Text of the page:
Pauline Kael, on the other hand, wrote that the "grotesquely inspired" combination of "Russell, with his show-biz-Catholic glitz mysticism, and Chayefsky, with his show-biz-Jewish ponderousness" results in an "aggressively silly picture" that "isn't really enjoyable."[9]

John C. Lilly liked the film, and noted the following in an Omni magazine interview published in January 1983:

The scene in which the scientist becomes cosmic energy and his wife grabs him and brings him back to human form is straight out of my Dyadic Cyclone (1976)...As for the scientist's regression into an ape-like being, the late Dr. Craig Enright, who started me on K (ketamine) while taking a trip with me here by the isolation tank, suddenly "became" a chimp, jumping up and down and hollering for twenty-five minutes. Watching him, I was frightened. I asked him later, "Where the hell were you?" He said, "I became a pre-hominid, and I was in a tree. A leopard was trying to get me. So I was trying to scare him away." The manuscript of The Scientist (1978) was in the hands of Bantam, the publishers. The head of Bantam called and said, "Paddy Chayefsky would like to read your manuscript. Will you give him your permission?" I said, "Only if he calls me and asks permission." He didn't call. But he probably read the manuscript.[10]

In Ready for My Close-Up!: Great Movie Speeches (2007), screenwriter Denny Martin Flinn called Chayefsky's screenplay "brilliant" and selected Emily's speech as "Chayefsky's last great take on life and love."[11]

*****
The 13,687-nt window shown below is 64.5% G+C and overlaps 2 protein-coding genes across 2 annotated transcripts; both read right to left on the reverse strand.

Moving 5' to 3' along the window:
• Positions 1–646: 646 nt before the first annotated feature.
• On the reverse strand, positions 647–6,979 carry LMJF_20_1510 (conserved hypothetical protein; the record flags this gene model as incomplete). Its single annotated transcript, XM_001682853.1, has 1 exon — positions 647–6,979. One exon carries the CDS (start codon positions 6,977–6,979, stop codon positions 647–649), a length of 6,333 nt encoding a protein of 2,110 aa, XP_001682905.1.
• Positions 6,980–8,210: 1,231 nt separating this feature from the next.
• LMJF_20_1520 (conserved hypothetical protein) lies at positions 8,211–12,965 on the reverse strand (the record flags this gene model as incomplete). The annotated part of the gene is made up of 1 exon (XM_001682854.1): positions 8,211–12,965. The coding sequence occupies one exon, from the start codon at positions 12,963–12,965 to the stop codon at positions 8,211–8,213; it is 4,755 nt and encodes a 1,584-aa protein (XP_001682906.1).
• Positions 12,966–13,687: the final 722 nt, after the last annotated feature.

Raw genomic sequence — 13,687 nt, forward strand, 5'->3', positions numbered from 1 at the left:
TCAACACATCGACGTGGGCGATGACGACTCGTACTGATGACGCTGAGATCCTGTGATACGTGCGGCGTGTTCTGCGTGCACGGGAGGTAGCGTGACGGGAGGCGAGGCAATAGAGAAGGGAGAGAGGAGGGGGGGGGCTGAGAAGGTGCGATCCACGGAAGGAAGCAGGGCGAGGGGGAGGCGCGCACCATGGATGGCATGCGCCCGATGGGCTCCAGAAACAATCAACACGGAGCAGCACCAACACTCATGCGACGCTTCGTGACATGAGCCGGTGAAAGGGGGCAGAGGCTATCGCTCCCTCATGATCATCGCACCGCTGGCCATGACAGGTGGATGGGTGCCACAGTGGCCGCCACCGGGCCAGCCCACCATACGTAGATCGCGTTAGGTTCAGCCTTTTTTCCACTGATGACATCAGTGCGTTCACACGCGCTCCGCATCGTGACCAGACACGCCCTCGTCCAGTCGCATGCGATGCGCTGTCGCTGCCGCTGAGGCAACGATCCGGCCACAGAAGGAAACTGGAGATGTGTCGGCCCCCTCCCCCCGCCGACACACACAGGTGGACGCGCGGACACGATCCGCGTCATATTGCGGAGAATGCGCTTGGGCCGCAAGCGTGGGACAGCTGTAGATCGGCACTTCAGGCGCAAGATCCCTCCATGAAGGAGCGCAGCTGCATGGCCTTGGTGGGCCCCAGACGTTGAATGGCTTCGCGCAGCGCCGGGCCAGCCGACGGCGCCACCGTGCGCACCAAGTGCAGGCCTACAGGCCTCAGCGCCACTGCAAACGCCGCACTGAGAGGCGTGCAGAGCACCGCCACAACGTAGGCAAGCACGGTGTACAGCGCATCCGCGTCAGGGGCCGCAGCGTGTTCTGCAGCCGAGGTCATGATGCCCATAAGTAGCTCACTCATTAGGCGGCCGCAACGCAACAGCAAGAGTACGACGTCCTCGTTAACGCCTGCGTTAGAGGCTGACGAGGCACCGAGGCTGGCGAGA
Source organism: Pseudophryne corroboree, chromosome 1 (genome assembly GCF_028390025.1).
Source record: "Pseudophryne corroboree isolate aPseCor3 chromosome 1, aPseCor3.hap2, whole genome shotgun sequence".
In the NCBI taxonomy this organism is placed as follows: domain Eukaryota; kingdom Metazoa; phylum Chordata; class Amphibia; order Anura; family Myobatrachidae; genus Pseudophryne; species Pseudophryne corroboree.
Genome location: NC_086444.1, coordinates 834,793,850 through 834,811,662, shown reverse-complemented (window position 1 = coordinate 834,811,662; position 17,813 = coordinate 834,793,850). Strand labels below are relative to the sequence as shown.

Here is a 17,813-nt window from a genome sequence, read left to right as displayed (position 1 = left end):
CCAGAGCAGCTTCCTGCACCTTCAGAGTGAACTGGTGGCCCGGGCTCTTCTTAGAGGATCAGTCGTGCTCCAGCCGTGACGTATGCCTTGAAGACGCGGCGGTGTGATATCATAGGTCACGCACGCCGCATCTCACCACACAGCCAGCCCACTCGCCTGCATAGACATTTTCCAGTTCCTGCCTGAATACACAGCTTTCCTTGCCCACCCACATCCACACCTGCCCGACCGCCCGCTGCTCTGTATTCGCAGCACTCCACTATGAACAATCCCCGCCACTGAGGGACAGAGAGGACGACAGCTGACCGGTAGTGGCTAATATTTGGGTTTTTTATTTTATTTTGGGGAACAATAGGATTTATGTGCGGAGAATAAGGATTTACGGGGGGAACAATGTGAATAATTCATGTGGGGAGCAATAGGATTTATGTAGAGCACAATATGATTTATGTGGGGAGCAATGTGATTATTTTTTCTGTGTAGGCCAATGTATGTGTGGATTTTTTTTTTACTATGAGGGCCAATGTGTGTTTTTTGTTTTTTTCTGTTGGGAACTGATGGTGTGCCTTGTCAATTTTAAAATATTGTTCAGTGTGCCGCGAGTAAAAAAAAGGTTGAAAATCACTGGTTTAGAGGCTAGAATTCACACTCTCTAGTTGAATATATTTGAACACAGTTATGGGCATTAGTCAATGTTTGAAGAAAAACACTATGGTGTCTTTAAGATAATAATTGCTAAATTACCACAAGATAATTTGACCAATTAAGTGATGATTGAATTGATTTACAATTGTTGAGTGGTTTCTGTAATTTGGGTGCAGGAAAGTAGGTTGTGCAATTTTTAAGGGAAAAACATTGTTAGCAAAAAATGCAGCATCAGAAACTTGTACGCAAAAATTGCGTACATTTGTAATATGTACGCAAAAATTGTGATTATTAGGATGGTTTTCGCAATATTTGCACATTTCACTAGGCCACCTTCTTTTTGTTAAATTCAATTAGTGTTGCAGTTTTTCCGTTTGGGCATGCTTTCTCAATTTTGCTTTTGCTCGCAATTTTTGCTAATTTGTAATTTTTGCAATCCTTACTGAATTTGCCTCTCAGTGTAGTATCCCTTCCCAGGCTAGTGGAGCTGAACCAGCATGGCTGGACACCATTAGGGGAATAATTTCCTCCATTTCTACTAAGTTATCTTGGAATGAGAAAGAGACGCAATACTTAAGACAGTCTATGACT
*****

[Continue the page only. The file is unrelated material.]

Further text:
According to TV Guide, Basil Dearden's 1963 film The Mind Benders "is the direct predecessor of Altered States."[12]

Awards and honorsEdit

See alsoEdit


  1. ^ a b c Review of Altered States from Variety Archived 2008-06-27 at the Wayback Machine
  2. ^ a b Altered States at Box Office Mojo. Amazon.
  3. ^ Itzkoff, David (February 2014). Mad as Hell. New York: Henry Holt & Co. p. 211. ISBN 978-0-8050-9569-2. Retrieved 29 August 2017.
  4. ^ a b c Review of Altered States, a December 25, 1980 article in The New York Times
  5. ^ a b c d Invasion of the Mind Snatcher, a December 1980 review by Richard Corliss in Time
  6. ^ "A Second Look: Ken Russell's 'Altered States' remains visceral". Los Angeles Times. July 14, 2012.
  7. ^ "Altered States (1980)". Rotten Tomatoes. Fandango Media. Retrieved March 22, 2018.
  8. ^ "Altered States Reviews". Metacritic. CBS Interactive. Retrieved March 22, 2018.
  9. ^ Kael, Pauline (1984). Taking It All In. New York: Holt, Rinhart and Winstone. pp. 127–132. ISBN 0-03-069361-6.
  10. ^
  11. ^ Flinn, Denny Martin (2007). Ready for My Close-up!: Great Movie Speeches. Hal Leonard Corporation. p. 154. ISBN 0879103507.
  12. ^ "The Mind Benders Review". Retrieved 2014-03-12.
  13. ^ "The 53rd Academy Awards (1981) Nominees and Winners". Retrieved 2011-10-07.

External linksEdit